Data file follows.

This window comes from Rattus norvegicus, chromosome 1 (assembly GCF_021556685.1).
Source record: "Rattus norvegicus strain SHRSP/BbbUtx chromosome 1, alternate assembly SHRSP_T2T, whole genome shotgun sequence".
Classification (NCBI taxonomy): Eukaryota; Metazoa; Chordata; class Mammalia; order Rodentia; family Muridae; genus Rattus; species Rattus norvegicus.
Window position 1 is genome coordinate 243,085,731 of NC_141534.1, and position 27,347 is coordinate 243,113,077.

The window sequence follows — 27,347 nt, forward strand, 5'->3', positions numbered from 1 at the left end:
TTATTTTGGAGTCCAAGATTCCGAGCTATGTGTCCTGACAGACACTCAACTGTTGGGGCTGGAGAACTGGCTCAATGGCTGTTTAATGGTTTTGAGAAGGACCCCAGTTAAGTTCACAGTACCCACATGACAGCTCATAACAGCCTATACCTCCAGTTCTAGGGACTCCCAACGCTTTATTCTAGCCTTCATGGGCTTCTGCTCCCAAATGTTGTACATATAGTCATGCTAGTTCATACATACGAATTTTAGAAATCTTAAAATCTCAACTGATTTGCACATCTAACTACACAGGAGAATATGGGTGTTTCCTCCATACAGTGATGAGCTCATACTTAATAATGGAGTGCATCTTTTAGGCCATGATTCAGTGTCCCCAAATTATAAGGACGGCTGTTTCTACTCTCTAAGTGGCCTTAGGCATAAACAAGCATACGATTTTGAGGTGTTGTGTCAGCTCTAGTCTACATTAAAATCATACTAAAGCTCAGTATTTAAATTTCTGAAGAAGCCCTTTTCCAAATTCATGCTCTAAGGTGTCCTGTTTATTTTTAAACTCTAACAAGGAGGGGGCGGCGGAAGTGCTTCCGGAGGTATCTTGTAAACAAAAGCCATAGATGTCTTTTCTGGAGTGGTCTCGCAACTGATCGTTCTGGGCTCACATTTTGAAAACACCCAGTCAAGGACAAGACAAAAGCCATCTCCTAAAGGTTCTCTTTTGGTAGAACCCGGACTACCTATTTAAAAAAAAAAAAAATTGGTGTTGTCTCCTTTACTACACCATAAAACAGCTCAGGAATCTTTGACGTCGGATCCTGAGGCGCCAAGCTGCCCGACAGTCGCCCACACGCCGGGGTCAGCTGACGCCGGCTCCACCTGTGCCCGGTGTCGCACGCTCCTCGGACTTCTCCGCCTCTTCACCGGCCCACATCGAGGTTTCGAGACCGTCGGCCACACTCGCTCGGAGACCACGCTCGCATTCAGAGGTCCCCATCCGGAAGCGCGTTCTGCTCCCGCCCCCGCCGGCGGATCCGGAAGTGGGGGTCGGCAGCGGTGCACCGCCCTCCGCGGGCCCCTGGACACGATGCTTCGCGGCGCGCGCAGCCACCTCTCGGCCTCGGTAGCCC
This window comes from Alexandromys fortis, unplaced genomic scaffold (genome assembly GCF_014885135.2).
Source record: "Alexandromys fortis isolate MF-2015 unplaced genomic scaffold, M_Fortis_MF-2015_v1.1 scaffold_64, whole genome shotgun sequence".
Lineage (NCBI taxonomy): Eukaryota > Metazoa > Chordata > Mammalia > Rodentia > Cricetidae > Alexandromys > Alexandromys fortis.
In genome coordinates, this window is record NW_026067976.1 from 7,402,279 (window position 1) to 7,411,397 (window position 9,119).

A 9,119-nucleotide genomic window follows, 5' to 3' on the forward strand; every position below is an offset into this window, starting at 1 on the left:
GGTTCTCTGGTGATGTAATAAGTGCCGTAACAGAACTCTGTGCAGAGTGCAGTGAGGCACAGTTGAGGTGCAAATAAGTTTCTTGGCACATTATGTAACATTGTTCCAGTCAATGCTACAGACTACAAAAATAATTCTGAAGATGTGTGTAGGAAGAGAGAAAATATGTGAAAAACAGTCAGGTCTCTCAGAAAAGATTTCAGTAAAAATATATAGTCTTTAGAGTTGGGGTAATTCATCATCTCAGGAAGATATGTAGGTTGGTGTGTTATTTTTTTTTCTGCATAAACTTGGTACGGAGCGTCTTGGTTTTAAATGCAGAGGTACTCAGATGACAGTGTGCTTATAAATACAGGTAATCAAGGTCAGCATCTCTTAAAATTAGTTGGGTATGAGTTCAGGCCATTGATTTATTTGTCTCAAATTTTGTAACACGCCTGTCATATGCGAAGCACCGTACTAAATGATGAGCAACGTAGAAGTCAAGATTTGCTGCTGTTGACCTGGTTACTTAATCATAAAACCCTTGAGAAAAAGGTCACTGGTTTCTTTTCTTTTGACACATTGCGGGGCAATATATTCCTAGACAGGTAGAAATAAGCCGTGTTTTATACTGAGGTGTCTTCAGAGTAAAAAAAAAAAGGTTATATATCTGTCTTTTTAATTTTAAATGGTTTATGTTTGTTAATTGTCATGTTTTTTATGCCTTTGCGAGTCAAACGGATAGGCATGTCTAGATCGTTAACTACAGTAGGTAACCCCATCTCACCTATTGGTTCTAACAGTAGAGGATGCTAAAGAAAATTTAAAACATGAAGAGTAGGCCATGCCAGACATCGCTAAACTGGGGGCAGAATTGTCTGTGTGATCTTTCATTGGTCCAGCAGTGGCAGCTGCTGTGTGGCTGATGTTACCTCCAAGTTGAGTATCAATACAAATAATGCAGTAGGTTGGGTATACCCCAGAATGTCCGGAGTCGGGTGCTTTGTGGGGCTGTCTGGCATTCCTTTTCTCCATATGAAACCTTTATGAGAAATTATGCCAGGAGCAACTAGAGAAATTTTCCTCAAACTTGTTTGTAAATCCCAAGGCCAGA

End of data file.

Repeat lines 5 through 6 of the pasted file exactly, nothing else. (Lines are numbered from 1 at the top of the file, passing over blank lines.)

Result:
The window sequence follows — 27,347 nt, forward strand, 5'->3', positions numbered from 1 at the left end:
TTATTTTGGAGTCCAAGATTCCGAGCTATGTGTCCTGACAGACACTCAACTGTTGGGGCTGGAGAACTGGCTCAATGGCTGTTTAATGGTTTTGAGAAGGACCCCAGTTAAGTTCACAGTACCCACATGACAGCTCATAACAGCCTATACCTCCAGTTCTAGGGACTCCCAACGCTTTATTCTAGCCTTCATGGGCTTCTGCTCCCAAATGTTGTACATATAGTCATGCTAGTTCATACATACGAATTTTAGAAATCTTAAAATCTCAACTGATTTGCACATCTAACTACACAGGAGAATATGGGTGTTTCCTCCATACAGTGATGAGCTCATACTTAATAATGGAGTGCATCTTTTAGGCCATGATTCAGTGTCCCCAAATTATAAGGACGGCTGTTTCTACTCTCTAAGTGGCCTTAGGCATAAACAAGCATACGATTTTGAGGTGTTGTGTCAGCTCTAGTCTACATTAAAATCATACTAAAGCTCAGTATTTAAATTTCTGAAGAAGCCCTTTTCCAAATTCATGCTCTAAGGTGTCCTGTTTATTTTTAAACTCTAACAAGGAGGGGGCGGCGGAAGTGCTTCCGGAGGTATCTTGTAAACAAAAGCCATAGATGTCTTTTCTGGAGTGGTCTCGCAACTGATCGTTCTGGGCTCACATTTTGAAAACACCCAGTCAAGGACAAGACAAAAGCCATCTCCTAAAGGTTCTCTTTTGGTAGAACCCGGACTACCTATTTAAAAAAAAAAAAAATTGGTGTTGTCTCCTTTACTACACCATAAAACAGCTCAGGAATCTTTGACGTCGGATCCTGAGGCGCCAAGCTGCCCGACAGTCGCCCACACGCCGGGGTCAGCTGACGCCGGCTCCACCTGTGCCCGGTGTCGCACGCTCCTCGGACTTCTCCGCCTCTTCACCGGCCCACATCGAGGTTTCGAGACCGTCGGCCACACTCGCTCGGAGACCACGCTCGCATTCAGAGGTCCCCATCCGGAAGCGCGTTCTGCTCCCGCCCCCGCCGGCGGATCCGGAAGTGGGGGTCGGCAGCGGTGCACCGCCCTCCGCGGGCCCCTGGACACGATGCTTCGCGGCGCGCGCAGCCACCTCTCGGCCTCGGTAGCCC